Harvesting Squash, When and How to Harvest

The rule for harvesting squash is pick summer squash and zucchini early and often, while they're small, but leave winter squash on the vine till the vines die back in fall.

Harvest Summer Squash Small, While the Skins are Still Tender and Before Seeds Develop in the Cavity
Harvest summer squash early and often.
© Steve Masley…Click IMAGE to Enlarge

Harvest summer squash while small, before their skins harden and their cores get pithy and full of seeds. Zucchini should be harvested at 6-8" (15-20cm), pattypans at 2-3" (5-8cm) across. In warm weather and with adequate water, summer squash and zucchini double in size in a day or two, so ‘when in doubt, cut it out’.

Young summer squash, harvested fresh, are succulent and delicious, and will stay that way for at least a week, if you wash them, dry them quickly, and place them in a plastic bag with a half strip of paper towel, then store them in your vegetable crisper.

The paper absorbs moisture that would otherwise condense inside the bag, causing soft rots or mold where it's in contact with the plastic.




Growing Squash—‘Bonbon’ Buttercup
‘Bonbon’ Buttercup Winter Squash
Summer Squash Harvest

Squash Harvesting Photos © Steve Masley (Click IMAGE to Enlarge)



Top of Harvesting Squash Page  |   Summer Squash Varieties
Winter Squash Varieties  |   Growing Squash
Growing Squash in Containers  |   Roasted Winter Squash



You can harvest winter squash any time after they’ve reached mature size, but they'll develop more sweetness if left on the vines till the leaves start dying back in the fall.

Harvest buttercup or kabocha squash after they achieve their characteristic blocky shape.

Harvesting Buttercup (Kabocha) Winter Squash:  The Squash on the Right is Ready to Harvest, the Squash on the Left is Still Growing
Harvesting Buttercup (Kabocha) Winter Squash:
The Squash on the Right is Ready to Harvest,
the Squash on the Left is Still Growing

© Steve Masley…Click IMAGE to Enlarge

The skin color should fade from a bright green to a duller, greenish-brown shade, and the stems will become corky. The stripes will fade from light green to grey-green, and become narrower.

Buttercup or kabocha squash with green stems, rounded contours, light green skin, and wide, light green stripes are still growing and should be left on the vine to size up.

In the photo above, the squash on the right is ready to harvest, but the squash on the left is still growing.

Harvesting Butternut Squash:  The Dark Green Stripes and Green stem Mean this Squash is Still Growing
Harvesting Squash: The Green Stripes and
Green Stem on this Butternut Winter Squash
Mean this Squash is Still Growing

© Steve Masley…Click IMAGE to Enlarge

Harvest butternut squash when the skin is too hard to dent with a fingernail. The skin should be a uniform tan color, although there may be some faint green stripes. The stems will turn from green to greenish-yellow or brown and become hard and brittle.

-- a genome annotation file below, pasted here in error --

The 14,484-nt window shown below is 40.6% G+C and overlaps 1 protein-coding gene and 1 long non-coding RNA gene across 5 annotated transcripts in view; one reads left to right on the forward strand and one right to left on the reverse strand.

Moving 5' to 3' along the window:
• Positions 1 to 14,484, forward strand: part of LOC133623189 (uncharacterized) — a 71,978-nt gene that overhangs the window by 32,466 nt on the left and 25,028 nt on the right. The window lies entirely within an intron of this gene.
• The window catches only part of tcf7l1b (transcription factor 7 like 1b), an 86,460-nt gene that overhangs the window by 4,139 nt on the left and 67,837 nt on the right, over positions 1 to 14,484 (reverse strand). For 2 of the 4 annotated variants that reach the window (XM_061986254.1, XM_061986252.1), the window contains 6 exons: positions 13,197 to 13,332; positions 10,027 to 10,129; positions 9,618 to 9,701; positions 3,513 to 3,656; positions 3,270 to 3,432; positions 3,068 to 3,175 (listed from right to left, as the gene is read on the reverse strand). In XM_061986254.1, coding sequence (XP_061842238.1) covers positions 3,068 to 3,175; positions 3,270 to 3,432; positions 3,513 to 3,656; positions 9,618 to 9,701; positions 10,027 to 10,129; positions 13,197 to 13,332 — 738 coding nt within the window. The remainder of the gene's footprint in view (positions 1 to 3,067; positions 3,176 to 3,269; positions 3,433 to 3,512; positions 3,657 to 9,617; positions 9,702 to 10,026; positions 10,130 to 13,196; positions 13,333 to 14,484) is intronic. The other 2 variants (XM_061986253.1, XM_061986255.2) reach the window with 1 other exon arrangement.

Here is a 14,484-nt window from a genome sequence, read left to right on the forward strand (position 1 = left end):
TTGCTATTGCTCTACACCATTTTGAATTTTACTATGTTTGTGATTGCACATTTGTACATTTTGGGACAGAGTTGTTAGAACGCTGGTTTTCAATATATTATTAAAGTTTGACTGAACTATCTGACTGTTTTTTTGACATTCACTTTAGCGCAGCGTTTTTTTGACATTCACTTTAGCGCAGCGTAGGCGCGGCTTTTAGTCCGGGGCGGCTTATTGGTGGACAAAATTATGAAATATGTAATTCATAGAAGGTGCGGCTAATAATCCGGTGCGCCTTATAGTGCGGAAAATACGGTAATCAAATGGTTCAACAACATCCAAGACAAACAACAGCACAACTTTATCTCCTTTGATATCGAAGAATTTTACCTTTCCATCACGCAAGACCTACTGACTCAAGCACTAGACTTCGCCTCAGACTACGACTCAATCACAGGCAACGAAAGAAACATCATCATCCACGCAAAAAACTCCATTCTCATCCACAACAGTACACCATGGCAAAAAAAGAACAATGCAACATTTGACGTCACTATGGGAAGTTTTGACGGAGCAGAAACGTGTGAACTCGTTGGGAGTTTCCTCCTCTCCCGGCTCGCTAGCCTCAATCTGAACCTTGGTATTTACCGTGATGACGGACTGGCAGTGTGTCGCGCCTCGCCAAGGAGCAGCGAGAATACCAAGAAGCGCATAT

When you're harvesting squash like these, cut the squash from the vines with a pair of hand pruners, leaving an inch or so of stem. Lay them out on the ground in a sunny spot and allow them to cure in the sun for a few days.

Rotate them every couple days, and watch for signs of sunscald on really hot days. After a week or so of curing, store the squash in cool, dry shade.



Winter squash become sweeter after a hard frost or two, but harvest them and cure them under cover if temperatures drop into the high 20’s (-5 C).

Acorn squash keep for 2-3 months after harvest. If they start turning yellow, use them immediately, because they lose sweetness and flavor rapidly at this stage.

Winter squash should be stored cool, dry, and dark, with good air circulation around them. Most winter squash become sweeter after a couple months of storage, and can be kept for up to 6 months if stored properly. Buttercup squash store for 4-6 months. Butternut squash store for up to 9 months. Both are at their best at 2-4 months in storage.



Top of Harvesting Squash Page  |   Summer Squash Varieties
Winter Squash Varieties  |   Growing Squash
Growing Squash in Containers  |   Roasted Winter Squash



The recipe below features buttercup or kabocha squash, but works for any type of winter squash, including pumpkins. The secret to getting a beautiful carmellized rim is to use only a small amount of water in the dish, so the squash roasts for the last half hour, instead of steaming.


Roasted Buttercup (Kabocha) Squash

1 buttercup or other winter squash

Melted butter, grapeseed, or vegetable oil

salt

small amount of water



Roasted Buttercup Squash 1
Roasting Buttercup Squash
© Steve Masley

Click IMAGE to Enlarge

Roasted Buttercup Squash 3
Roasted Buttercup (Kabocha) Squash
© Steve Masley…Click IMAGE to Enlarge

Preheat oven to 375° (190° C). With a heavy-bladed chef’s knife, cut the squash in half. Scoop out the seeds and fibrous membranes. Sprinkle salt into a 9” x 13” (23 x 33cm) glass or steel roasting pan. Rub the cut side of the squash generously with melted butter or oil, and place cut side down into the dish. Add 1/8” (2mm) water to the pan. Roast for 45 minutes to 1 hour.


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